Harvesting rainwater for drinking

Rainwater useful and safe to drink

Since I was a child, I often heard that drinking rainwater was impossible, or unhealthy, because it was like distilled, containing no minerals. However, since I am visiting South-East-Asian countries, I’ve seen that people actually collect and drink the rain water in many countries, such as Thailand, Cambodia, Indonesia and even Australia. Millions of people actually drink rain water.

Finding clean water to drink in South-East-Asia is sometimes a challenge (especially if you try to lower your consumption of plastic bottles). Mineral water, ozonated water, reverse osmosis, ultraviolet (UV) treatment and different filter system or treatments are used, either by companies selling small bottles, by local cleaning water services and companies, as well as the water refill machines found in the street in small and big towns. But, going to the countryside, where no city nor big facilities are seen, you can wonder where people get they get their drinking water from. This is when you will notice some huge jars containers under the houses’ roof, they are made of cement and where made in clay in the past. I drank this water when I stayed at a friend’s house in a small country side village in Issan (North-East of Thailand), the water tasted fine, even nicer than some bottles, and I had no health problem (staying around 5 days). As a compare, I remember getting ill (over tired and stomach disorder) by drinking boiled water in Indonesia for a few days.

Rainwater harvesting is a thousands years old practice in Thailand and in the past years it has increased in popularity thanks to the use of bigger jar containers. The traditional container was more natural because it was in clay rather than in cement, but it could not store a lot of water. The Population and Community Development Association (PDA) has started a Rainwater Jar Program in order to promote rainwater collection, increasing access to clean water in the country side or remote areas. This project, that involves trainings for safely collecting water and jars maintenance, is also bringing new incomes to locals who make these jars. This initiative was then supported by Thai government and private donation, which has led to the manufacturing of billions of jars at an affordable price for helping families and communities living in places that may run out of fresh water during dry season. These jars can be equipped with a lid, a faucet and a drain. I saw these kind of containers on the small island of Koh Mak, next to almost every house.

A simple and economic system

A Thai jar like this one costs around 15 USD and collects about 2’000 litres which should be enough for a family to have drinking water for the dry season. Stored like this, the water also stays at a nice temperature, even during April the hottest month of the year. Keeping water still in the jar for several months is actually safe because the pathogens should gradually die off. Nevertheless, it is important to make sure the roof and the pipe collecting the water are clean of birds dejections, algae, dust and chemicals that can be in the roof’s material or tiles. To keep the water safe from birds’ drops, it is advised to keep the jar far from trees where birds could sit.


The rainwater is harvested during the rainy season, this period of the year lasts several months and gives almost all the water rain of the year. After this wet time, there might be 4 months or more without any drop coming from the sky, of very scarce rains. So each family has to make sure to have enough containers for supplying drinking water (and maybe water for the garden) during the whole dry season. The water is collected from the roofs and redirected to the big thanks or jars. A piece of metal or a proper lid is used for covering the jars and to prevent the dirt from falling into the freshly collected water, from contamination, insects breeding, from animals coming there to drink as well as from evaporation. For preventing mosquito breeding, which can spread malaria, dengue fever and other mosquitoes related disease, it is important to carefully close the jar or other water thank with its lid. The lid can also be used for deciding which rain to catch, for example getting the second rain after a long period of dry weather, so as to make sure that the first rain would have washed away the dirt, leaves, bird drops and other from the roof collecting the water.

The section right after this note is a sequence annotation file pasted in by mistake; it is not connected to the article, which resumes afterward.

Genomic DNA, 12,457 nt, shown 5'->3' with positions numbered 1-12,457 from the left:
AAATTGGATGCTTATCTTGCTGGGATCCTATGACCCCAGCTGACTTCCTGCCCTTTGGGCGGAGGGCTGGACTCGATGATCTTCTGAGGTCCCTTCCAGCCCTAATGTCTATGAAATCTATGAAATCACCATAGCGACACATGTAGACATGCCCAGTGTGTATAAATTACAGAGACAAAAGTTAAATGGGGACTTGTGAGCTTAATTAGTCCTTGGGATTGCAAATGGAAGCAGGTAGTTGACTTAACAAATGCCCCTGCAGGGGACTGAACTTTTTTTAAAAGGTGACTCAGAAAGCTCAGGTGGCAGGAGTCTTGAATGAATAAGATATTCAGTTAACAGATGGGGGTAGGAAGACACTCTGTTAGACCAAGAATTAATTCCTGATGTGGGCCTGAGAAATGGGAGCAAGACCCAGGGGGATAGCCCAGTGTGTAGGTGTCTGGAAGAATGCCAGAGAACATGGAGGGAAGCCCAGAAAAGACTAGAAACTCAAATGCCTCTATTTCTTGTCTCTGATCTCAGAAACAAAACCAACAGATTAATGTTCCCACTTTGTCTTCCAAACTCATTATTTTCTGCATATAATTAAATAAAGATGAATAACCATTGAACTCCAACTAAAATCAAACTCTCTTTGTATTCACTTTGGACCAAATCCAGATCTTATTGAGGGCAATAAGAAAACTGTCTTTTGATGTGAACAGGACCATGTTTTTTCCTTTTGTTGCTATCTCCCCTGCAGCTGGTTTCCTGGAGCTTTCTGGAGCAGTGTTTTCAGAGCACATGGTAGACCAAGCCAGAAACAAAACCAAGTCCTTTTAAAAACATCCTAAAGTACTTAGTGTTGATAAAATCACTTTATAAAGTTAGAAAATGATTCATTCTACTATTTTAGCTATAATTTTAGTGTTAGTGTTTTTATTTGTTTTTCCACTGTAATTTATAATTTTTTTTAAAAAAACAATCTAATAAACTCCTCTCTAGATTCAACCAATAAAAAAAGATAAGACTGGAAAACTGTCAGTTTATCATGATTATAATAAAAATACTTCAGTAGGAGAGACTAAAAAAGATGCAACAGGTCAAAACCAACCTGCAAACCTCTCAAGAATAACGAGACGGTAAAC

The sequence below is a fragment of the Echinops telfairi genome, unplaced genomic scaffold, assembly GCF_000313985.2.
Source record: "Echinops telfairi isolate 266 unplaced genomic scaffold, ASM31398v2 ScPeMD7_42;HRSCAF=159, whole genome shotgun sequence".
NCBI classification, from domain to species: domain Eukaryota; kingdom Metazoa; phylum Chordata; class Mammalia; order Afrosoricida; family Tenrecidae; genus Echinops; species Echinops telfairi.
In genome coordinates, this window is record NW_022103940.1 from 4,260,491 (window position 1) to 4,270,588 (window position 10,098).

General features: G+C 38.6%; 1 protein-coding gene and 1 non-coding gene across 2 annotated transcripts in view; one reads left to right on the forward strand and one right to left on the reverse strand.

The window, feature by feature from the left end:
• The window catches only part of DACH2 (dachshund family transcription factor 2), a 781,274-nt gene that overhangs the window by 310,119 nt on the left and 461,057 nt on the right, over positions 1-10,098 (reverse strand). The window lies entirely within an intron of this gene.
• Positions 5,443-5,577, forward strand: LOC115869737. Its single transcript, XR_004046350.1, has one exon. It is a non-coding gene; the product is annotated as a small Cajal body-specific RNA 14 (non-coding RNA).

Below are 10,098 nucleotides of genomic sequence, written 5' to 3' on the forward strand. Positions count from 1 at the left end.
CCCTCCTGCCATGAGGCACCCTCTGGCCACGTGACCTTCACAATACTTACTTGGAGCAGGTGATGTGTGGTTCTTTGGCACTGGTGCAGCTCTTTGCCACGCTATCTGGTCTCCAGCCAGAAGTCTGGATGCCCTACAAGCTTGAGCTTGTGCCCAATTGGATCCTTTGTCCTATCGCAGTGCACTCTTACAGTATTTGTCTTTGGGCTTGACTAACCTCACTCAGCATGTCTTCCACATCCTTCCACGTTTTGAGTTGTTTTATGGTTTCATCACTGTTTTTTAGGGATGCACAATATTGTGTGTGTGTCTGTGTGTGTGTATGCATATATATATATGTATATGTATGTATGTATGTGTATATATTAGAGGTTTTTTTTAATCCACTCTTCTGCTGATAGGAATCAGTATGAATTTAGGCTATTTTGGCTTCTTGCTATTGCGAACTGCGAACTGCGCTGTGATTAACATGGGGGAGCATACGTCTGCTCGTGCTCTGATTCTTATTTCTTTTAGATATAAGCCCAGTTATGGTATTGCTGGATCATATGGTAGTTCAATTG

If rainwater is naturally drinkable, or healthy, it is now getting polluted by air pollution. You may have heard about acid rains, or other elements that can be trapped in the drops of water when raining, like black dirty smoke from industries. One of the things a Thai friend told me that locals do to check if the rainwater would be drinkable is to look at the tree leaves around them, such as the mango tree. Are the leaves looking clean or are they wearing black dirt on them? The leaves show a part what the rainwater carries with its drops.

For preventing dirt, leaves and other elements we don’t want to get in our water, different improvement can be added to any simple water collection. Using some filters to catch the leaves is the first easy thing to do. Some research is also done about growing plants on the roofs that can filter the water, just like a fresh water stream in the forest.

Other solutions consists of using or making a water filter, such as the one Jon Jandai (see under) promotes with rocks, sand and home made active charcoal. This kind of filters can be used either to filter the rain water or to filter the city water (that can contain bacteria, chlorine and other chemicals, as well as heavy metals) or any other water, it is said that even grey water could be cleaned like this. Jon Jandai, an active ecologist and farmer in Thailand is promoting the home filter they made in his eco community, and that they have been using for 10 years for cleaning their drinking water. You can find tutorials and videos about it on the web.

Either you decide to collect rainwater only for your garden, or for drinking it yourself, or if you add a home made or bought water filter, you can search for a local institute to get your water tested (acidity, bacteria, heavy metals,…) to make sure about the safety of the water you are drinking.